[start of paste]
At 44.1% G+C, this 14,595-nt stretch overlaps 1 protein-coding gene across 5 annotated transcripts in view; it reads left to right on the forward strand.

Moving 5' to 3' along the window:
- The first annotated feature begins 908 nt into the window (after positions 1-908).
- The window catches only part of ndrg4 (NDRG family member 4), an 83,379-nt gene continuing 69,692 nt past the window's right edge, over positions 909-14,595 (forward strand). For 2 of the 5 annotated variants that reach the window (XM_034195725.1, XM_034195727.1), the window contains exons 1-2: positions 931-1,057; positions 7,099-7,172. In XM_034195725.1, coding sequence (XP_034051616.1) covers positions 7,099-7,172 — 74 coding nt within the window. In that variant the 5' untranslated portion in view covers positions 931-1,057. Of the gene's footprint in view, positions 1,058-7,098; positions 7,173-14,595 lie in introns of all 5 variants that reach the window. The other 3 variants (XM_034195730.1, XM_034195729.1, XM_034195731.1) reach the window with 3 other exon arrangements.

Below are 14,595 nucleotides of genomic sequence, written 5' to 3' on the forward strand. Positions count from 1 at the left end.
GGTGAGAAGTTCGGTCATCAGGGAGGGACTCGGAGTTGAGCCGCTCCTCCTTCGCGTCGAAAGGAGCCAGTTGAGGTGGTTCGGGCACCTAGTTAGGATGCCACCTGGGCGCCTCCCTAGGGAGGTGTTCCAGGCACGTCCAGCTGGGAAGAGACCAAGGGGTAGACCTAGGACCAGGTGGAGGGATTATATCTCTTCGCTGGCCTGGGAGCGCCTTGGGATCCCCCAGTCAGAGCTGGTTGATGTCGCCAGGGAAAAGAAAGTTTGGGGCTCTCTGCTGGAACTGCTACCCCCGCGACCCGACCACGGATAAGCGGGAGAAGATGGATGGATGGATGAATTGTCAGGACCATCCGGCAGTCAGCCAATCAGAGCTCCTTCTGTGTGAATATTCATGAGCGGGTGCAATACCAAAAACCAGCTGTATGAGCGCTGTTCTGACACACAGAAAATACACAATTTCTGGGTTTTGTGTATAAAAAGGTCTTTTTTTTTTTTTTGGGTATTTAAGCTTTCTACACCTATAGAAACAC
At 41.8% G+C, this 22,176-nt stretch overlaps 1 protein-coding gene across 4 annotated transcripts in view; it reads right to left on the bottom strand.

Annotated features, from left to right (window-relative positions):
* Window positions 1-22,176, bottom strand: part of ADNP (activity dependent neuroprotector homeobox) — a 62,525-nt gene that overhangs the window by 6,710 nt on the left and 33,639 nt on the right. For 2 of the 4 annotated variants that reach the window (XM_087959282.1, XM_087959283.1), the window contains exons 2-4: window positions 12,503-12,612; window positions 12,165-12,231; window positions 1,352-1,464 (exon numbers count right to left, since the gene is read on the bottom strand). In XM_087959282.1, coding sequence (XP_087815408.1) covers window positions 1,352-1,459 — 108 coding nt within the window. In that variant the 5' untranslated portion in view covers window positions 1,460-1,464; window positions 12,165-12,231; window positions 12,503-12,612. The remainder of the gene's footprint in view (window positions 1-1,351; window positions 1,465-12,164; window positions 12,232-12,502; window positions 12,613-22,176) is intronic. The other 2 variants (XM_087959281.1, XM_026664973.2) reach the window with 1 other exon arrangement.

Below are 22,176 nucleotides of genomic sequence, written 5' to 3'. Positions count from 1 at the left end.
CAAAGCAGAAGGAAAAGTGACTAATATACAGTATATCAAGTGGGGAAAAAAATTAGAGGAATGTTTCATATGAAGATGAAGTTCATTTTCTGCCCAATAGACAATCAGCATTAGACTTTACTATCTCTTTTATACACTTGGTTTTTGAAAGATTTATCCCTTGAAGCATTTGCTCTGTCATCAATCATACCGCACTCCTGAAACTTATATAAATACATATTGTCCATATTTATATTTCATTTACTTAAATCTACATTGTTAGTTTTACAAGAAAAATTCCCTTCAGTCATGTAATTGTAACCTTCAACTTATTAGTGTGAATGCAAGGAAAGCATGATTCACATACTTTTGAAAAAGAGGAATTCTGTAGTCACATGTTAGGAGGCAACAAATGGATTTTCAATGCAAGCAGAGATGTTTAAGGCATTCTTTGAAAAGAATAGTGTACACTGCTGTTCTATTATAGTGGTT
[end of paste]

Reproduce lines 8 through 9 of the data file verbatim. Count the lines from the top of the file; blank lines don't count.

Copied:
Annotated features, from left to right (window-relative positions):
* Window positions 1-22,176, bottom strand: part of ADNP (activity dependent neuroprotector homeobox) — a 62,525-nt gene that overhangs the window by 6,710 nt on the left and 33,639 nt on the right. For 2 of the 4 annotated variants that reach the window (XM_087959282.1, XM_087959283.1), the window contains exons 2-4: window positions 12,503-12,612; window positions 12,165-12,231; window positions 1,352-1,464 (exon numbers count right to left, since the gene is read on the bottom strand). In XM_087959282.1, coding sequence (XP_087815408.1) covers window positions 1,352-1,459 — 108 coding nt within the window. In that variant the 5' untranslated portion in view covers window positions 1,460-1,464; window positions 12,165-12,231; window positions 12,503-12,612. The remainder of the gene's footprint in view (window positions 1-1,351; window positions 1,465-12,164; window positions 12,232-12,502; window positions 12,613-22,176) is intronic. The other 2 variants (XM_087959281.1, XM_026664973.2) reach the window with 1 other exon arrangement.